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Mother Nature's Pop Science Guide to The Human Eye - Part One

Mother Nature's Pop Science Guide to THE HUMAN PART ONE Two eyes on the front of the face focus on an item from The major function of the eyebrows is to keep forehead perspiration from falling into the eyes. 1 out of every 5 people has pupils of different diameter, which can actually change size independently and alter their balance in a few hours. Those with blue eyes possess larger ones, on average, than brown-eyed people. separate angles. This enables 3-D vision by producing a slightly đifferent background on each retina. COMPOSITION OF THE EYE With direct contact to air, we must keep our trans- parent corneas moist since they have no blood vessels to provide them with oxygen. The tear glands and eyelids are evolution's answer, as each blink is a little dunk in the primeval sea. EYEBROW IRIS We blink 14,000 times a day, or about 23 minutes in 24 hours. The average blink lasts a third of a second. EYELID The whites of the eyes highlight eye movements by sharply contrasting with the darker iris and pupil. TEAR DUCT The visible eye is about one-sixth of the entire ball, and its fascinating effect stems from its three interacting parts: white, iris and pupil. CONJUNCTIVA OF THE EYEBALL PUPIL EYELASHES Vision is the eye's ability to form an image of an object and send that image to the brain's visual centers – similar to how a camera works. Light rays from the object pass through the eyeball and finally reach the retina. Behind the retina, the optic nerve connects to the brain, delivering the image. HOW THE EYE SEES RETINA BRAIN SCLERA CORNEA IRIS OPTIC NERVE VITREOUS HUMOR LENS The test for sharpness of vision is usually given with a standard chart that consists of rows of letters. The letters in each line gradually shrink as one reads down. From a distance of 20 feet, the patient reads aloud the letters that he or she can recognize. 20/20 vision is seen as normal. The metric system uses a distance of 6 meters and normal vision is expressed as 6/6. VISION ACUITY 20/200 20/100 тOZ 20/70 L PE D PEC F D 20/50 20/40 EDF C Z P 20/30 FELOPZ D 20/25 DEFPOTEC 20/20 D, E, F, P O... LEFOD PCT FDPLT CEO 10 11 Eye care professionals and others use Snellen Chart to measure visual acuity. Defects in the shape of the eye include nearsightedness (myopia), farsightedness (hyperopia) and astigmatism. Farsightedness results when the eyeball is too short and the focus falls behind the retina. Nearsightedness is caused by the eyeball being too long and the focus falling in front of the retina. Astigmatism occurs from abnormalities in the shape of the cornea or the lens. VISION DEFECTS Concave lens NEARSIGHTEDNESS (Myopia) Convex lens FARSIGHTEDNESS (Hyperopia) Cylindrical lens ASTIGMATISM Color blindness is the inability to see red, green, blue or a mix of these colors. Most color-blind people can see only two basic colors of the spectrum, and they confuse other colors. More than 4 of every 100 men are color-blind, compared to about 1 of every 200 women. Color blindness is inherited and is present at birth. COLOR BLINDNESS NO COLOR VISION DEFICIENCIES DEUTERANOPIA PROTANOPIA TRITANOPIA If you have no color vision deficiencies, you will be able to see the number. Sources: Daniel McNeill's "The Face" / "World Book Encyclopedia" / "Compton's Encyclopedia" / http://www.buzzle.com/articles/eye-color-percentages.html / http://www.webmd.com/balance/features/why-we-cry-the-truth-about-tearing-up / http://www.colour-blindness.com/general/how-it-works-science / http://science.howstuffworks.com/life/human-biology/colorblindness2.htm / NTC's Dictionary of Everyday American English Expressions Infographic & Design: Chris Rooney mnn (@looneyrooneycom)/MNN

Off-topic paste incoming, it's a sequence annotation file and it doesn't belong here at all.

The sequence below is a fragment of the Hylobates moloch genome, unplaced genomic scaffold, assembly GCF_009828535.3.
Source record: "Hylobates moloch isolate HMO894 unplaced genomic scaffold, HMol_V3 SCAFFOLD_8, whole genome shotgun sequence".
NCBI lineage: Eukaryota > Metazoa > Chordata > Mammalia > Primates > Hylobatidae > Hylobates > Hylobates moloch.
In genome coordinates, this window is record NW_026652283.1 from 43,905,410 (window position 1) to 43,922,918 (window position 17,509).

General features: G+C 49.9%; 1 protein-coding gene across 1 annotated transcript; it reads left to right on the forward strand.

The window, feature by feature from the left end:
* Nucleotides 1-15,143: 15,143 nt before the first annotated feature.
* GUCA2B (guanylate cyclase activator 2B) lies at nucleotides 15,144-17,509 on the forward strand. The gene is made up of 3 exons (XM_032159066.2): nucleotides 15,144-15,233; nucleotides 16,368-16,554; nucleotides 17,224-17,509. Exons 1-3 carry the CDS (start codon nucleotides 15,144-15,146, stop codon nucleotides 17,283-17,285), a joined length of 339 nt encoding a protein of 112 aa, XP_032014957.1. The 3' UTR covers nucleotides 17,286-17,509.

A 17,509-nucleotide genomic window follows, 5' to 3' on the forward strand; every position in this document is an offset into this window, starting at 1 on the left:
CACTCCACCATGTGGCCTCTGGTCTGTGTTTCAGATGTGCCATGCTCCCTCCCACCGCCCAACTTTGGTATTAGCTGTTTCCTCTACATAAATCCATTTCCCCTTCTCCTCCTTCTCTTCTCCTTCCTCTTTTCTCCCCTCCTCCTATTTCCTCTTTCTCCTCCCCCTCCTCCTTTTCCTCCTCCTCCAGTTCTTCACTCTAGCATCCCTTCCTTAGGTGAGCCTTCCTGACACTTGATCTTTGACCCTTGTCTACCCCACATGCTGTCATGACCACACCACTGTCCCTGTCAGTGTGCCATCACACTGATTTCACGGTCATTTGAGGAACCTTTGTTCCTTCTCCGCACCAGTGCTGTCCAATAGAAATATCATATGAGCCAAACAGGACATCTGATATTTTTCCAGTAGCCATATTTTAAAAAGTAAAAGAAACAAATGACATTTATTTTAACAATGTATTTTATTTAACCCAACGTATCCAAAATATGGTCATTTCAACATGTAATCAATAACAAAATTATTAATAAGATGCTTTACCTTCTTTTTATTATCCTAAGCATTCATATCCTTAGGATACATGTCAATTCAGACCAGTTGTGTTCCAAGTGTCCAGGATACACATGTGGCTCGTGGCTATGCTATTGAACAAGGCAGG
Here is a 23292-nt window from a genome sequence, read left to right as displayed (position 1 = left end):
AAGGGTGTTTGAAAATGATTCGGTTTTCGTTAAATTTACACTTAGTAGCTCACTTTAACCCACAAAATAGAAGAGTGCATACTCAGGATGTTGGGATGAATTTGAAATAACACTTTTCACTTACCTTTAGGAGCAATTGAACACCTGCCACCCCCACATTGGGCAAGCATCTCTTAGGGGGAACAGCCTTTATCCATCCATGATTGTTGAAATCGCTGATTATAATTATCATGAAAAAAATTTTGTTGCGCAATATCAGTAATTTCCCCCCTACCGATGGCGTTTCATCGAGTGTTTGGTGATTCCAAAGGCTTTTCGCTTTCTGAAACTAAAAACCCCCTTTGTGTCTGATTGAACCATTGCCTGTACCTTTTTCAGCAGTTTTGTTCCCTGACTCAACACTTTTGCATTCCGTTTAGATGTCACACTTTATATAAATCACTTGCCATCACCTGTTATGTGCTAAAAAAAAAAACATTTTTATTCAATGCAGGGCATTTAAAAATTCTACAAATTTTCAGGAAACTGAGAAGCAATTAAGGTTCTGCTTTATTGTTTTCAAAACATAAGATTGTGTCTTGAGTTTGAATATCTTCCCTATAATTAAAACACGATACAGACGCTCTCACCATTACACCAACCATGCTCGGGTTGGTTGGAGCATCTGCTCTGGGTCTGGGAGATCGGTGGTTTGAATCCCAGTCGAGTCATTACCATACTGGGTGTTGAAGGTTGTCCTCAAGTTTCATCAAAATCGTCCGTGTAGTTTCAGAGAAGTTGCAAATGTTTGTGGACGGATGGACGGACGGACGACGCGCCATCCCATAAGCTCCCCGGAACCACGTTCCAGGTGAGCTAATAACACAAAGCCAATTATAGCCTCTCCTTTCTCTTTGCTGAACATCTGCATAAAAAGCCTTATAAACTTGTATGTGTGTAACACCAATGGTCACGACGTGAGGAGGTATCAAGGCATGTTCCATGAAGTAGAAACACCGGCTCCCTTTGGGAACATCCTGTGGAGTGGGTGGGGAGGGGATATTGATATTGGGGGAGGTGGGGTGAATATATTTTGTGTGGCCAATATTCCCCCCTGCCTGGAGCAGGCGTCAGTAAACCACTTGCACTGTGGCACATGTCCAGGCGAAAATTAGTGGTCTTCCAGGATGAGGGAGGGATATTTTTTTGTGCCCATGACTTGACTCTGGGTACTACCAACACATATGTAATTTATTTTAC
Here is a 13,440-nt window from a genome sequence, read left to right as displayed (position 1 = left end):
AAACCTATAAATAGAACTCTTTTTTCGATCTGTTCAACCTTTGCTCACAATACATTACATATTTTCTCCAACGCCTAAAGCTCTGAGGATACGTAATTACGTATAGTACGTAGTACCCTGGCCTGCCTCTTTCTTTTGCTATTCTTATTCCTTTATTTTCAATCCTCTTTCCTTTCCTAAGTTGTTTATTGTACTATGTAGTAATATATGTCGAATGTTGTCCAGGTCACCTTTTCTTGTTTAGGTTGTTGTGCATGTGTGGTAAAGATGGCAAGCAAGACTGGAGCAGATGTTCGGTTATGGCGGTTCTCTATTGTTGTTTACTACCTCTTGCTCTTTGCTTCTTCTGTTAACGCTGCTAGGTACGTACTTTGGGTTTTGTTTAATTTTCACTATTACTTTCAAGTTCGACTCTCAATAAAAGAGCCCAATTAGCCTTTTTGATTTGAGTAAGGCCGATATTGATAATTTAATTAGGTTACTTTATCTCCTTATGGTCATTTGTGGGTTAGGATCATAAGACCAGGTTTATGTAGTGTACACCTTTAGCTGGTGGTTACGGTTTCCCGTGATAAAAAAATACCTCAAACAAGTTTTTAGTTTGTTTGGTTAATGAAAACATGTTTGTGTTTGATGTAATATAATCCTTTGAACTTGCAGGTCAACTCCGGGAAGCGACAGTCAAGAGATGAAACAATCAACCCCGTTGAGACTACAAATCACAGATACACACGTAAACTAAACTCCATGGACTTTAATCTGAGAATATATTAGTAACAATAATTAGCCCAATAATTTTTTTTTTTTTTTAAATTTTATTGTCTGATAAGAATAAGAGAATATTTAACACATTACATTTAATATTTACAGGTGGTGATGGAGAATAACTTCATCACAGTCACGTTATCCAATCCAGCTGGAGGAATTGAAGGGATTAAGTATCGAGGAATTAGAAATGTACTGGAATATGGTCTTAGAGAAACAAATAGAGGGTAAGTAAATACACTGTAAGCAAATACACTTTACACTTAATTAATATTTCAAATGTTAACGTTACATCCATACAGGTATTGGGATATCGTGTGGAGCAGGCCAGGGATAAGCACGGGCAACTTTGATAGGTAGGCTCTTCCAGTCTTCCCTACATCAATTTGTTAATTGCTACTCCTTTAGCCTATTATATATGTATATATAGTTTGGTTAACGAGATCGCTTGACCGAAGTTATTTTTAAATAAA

Mother Nature's Pop Science Guide to The Human Eye - Part One

shared by ChrisRooney on Jun 22
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Why do we blink? Why do we have two eyes instead of one? And why do we have eyebrows at all? Humans rely heavily on sight, yet we tend to overlook the amazing organs that make it possible. To help...

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